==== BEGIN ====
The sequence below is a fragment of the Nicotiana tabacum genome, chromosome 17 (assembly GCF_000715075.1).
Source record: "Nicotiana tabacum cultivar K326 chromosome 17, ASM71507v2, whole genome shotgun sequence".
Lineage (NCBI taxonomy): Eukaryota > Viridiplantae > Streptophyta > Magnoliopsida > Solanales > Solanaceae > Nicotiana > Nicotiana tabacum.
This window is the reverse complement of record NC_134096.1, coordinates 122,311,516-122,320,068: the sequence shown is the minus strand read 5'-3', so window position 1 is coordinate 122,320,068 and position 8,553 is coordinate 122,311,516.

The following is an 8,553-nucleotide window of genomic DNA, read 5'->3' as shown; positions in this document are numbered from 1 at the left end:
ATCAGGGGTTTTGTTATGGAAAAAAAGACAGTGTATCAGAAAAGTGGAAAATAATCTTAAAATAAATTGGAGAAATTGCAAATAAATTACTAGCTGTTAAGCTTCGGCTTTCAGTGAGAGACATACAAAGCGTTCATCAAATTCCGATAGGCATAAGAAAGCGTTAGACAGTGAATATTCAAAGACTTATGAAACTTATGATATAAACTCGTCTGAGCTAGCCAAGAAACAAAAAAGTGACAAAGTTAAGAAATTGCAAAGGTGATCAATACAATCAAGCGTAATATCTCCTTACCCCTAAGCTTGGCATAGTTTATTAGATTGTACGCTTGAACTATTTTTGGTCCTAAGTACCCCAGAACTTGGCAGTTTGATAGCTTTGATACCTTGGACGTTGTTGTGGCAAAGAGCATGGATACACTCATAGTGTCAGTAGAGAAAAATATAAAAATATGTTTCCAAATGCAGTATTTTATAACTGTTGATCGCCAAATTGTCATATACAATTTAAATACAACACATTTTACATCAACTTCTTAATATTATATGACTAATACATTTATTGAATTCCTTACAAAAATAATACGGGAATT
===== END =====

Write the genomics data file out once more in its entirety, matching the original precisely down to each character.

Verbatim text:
The sequence below is a fragment of the Nicotiana tabacum genome, chromosome 17 (assembly GCF_000715075.1).
Source record: "Nicotiana tabacum cultivar K326 chromosome 17, ASM71507v2, whole genome shotgun sequence".
Lineage (NCBI taxonomy): Eukaryota > Viridiplantae > Streptophyta > Magnoliopsida > Solanales > Solanaceae > Nicotiana > Nicotiana tabacum.
This window is the reverse complement of record NC_134096.1, coordinates 122,311,516-122,320,068: the sequence shown is the minus strand read 5'-3', so window position 1 is coordinate 122,320,068 and position 8,553 is coordinate 122,311,516.

The following is an 8,553-nucleotide window of genomic DNA, read 5'->3' as shown; positions in this document are numbered from 1 at the left end:
ATCAGGGGTTTTGTTATGGAAAAAAAGACAGTGTATCAGAAAAGTGGAAAATAATCTTAAAATAAATTGGAGAAATTGCAAATAAATTACTAGCTGTTAAGCTTCGGCTTTCAGTGAGAGACATACAAAGCGTTCATCAAATTCCGATAGGCATAAGAAAGCGTTAGACAGTGAATATTCAAAGACTTATGAAACTTATGATATAAACTCGTCTGAGCTAGCCAAGAAACAAAAAAGTGACAAAGTTAAGAAATTGCAAAGGTGATCAATACAATCAAGCGTAATATCTCCTTACCCCTAAGCTTGGCATAGTTTATTAGATTGTACGCTTGAACTATTTTTGGTCCTAAGTACCCCAGAACTTGGCAGTTTGATAGCTTTGATACCTTGGACGTTGTTGTGGCAAAGAGCATGGATACACTCATAGTGTCAGTAGAGAAAAATATAAAAATATGTTTCCAAATGCAGTATTTTATAACTGTTGATCGCCAAATTGTCATATACAATTTAAATACAACACATTTTACATCAACTTCTTAATATTATATGACTAATACATTTATTGAATTCCTTACAAAAATAATACGGGAATT